Masks of Plastic

Nikta Mansouri

After waiting for more than an hour in line to enter the FYF Fest music festival, Kurt* ’15 headed straight for the restricted, 21-and-over beer garden. He approached the bouncer, pulled out his fake New York state identification card from his back pocket, and presented it. The bouncer examined the card under a flashlight and a magnifying glass, bending it a few times. He looked up at Kurt and said, “Sorry this is a fake. I’m going to need to take it.”

“I didn’t really feel like I was in a position to argue with him so I just let him take it, and I walked away,” Kurt said.

Kurt is not the only student who uses a fake ID. Of 364 students polled by the Chronicle, almost 11 percent of students said they have a fake ID. Even though it’s illegal, many of them don’t worry about the repercussions of owning one.

“I wouldn’t say I’m scared [of the consequences],” Lara* ’15 said. It’s more that I’m aware of them and conscious of my surroundings whenever I use it.”

Police officer and lawyer John Dewell believes that there has been an overall decrease in teen fake ID usage.

“One [reason] is with all the new security enhancements on the identifications they are harder and more expensive to make,” he said. “Another reason is the increase in the number of laws governing identity theft, which has also had an overlapping effect on the possession of fake IDs.”

According to California Penal Code Section, if students display or possess fake identification cards or driver licenses, they are violating the law. It does not matter if the fake ID card looks like it’s from another state. As long as the card appears to be government issued, it’s a violation of the law.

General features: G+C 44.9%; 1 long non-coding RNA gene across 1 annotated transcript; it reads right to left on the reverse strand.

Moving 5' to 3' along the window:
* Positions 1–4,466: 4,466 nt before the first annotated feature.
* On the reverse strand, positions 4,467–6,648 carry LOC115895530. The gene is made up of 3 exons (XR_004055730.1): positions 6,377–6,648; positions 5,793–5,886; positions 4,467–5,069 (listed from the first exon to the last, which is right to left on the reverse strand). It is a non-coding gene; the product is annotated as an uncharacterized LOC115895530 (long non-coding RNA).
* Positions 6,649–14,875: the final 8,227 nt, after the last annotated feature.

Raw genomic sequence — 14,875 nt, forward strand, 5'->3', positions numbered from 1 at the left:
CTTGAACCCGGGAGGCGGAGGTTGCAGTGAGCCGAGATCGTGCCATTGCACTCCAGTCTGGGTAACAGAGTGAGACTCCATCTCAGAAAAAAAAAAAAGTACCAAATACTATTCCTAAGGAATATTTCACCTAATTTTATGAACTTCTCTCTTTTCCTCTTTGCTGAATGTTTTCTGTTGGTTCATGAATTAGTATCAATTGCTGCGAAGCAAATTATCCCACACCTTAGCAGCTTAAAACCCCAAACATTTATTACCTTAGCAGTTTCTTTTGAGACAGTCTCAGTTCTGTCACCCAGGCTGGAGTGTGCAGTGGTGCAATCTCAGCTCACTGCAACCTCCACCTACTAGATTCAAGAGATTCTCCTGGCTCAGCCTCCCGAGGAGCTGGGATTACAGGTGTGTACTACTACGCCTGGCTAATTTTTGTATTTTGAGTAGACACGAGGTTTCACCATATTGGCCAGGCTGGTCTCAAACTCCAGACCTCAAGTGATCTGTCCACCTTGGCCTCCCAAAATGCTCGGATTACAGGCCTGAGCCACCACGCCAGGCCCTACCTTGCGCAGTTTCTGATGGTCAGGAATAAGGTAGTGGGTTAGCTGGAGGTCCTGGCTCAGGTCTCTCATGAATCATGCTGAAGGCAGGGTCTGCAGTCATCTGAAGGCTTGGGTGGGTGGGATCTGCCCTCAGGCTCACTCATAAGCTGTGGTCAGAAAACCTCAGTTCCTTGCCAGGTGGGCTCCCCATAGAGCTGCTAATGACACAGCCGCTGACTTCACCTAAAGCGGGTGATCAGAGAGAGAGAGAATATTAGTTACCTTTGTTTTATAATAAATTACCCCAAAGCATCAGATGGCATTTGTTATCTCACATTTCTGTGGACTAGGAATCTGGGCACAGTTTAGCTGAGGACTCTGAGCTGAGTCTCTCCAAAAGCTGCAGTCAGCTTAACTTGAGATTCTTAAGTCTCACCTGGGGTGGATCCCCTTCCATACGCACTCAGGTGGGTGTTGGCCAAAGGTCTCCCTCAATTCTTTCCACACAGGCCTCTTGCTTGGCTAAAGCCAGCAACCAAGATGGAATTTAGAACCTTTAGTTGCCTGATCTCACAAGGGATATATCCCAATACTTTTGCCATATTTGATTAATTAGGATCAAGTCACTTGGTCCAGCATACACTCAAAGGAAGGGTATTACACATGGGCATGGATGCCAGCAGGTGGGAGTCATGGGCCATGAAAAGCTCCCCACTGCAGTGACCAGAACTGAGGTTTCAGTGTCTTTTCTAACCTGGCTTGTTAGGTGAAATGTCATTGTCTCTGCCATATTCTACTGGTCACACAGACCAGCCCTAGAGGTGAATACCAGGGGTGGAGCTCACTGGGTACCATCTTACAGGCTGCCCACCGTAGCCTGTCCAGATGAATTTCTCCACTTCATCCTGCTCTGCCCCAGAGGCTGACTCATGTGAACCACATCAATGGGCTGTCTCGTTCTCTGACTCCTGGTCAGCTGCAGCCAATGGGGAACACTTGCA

Depending on the situation, the prosecutor can decide whether to file the offense as a felony or a misdemeanor. If convicted as a misdemeanor, the offender may face one year in a county jail and a maximum $1,000 fine, but offenders convicted as felons may face one year in a county jail and a maximum $1,000 fine, but offenders convicted as felons may face 16 months in California state prison and a maximum $100,000 fine.

However, criminal lawyer and Loyola Law professor Laurie Levenson (Solly Mirell ’06, Havi Mirell ’08, Dani Mirell ’17) said, if someone with a fake ID isn’t showing the false identification to a police officer or isn’t trying to buy alcohol, the violation is only an infraction. The violator faces a fine and community service but no prison time.

“Many of my friends have been caught with fakes and the worst that has happened is that they’re taken away so it doesn’t seem like a big deal to me,” Kurt said. “Not compared to drinking or smoking anyway.”

Like most students, Kurt uses it mainly to buy alcohol and cigarettes.

“I still haven’t worked up the confidence to try it at a bar,” Kurt said. “Bars seem much more intimidating and personal, especially interacting with the bartender. My fake says I’m 23, and I can pass as 23 convincingly to a security guard for 30 seconds, but it’s hard to maintain a charade like that for an extended period of time.”

Lara and Kurt have different ways of getting away with using a fake ID. Lara believes the trick is to just have a quality card.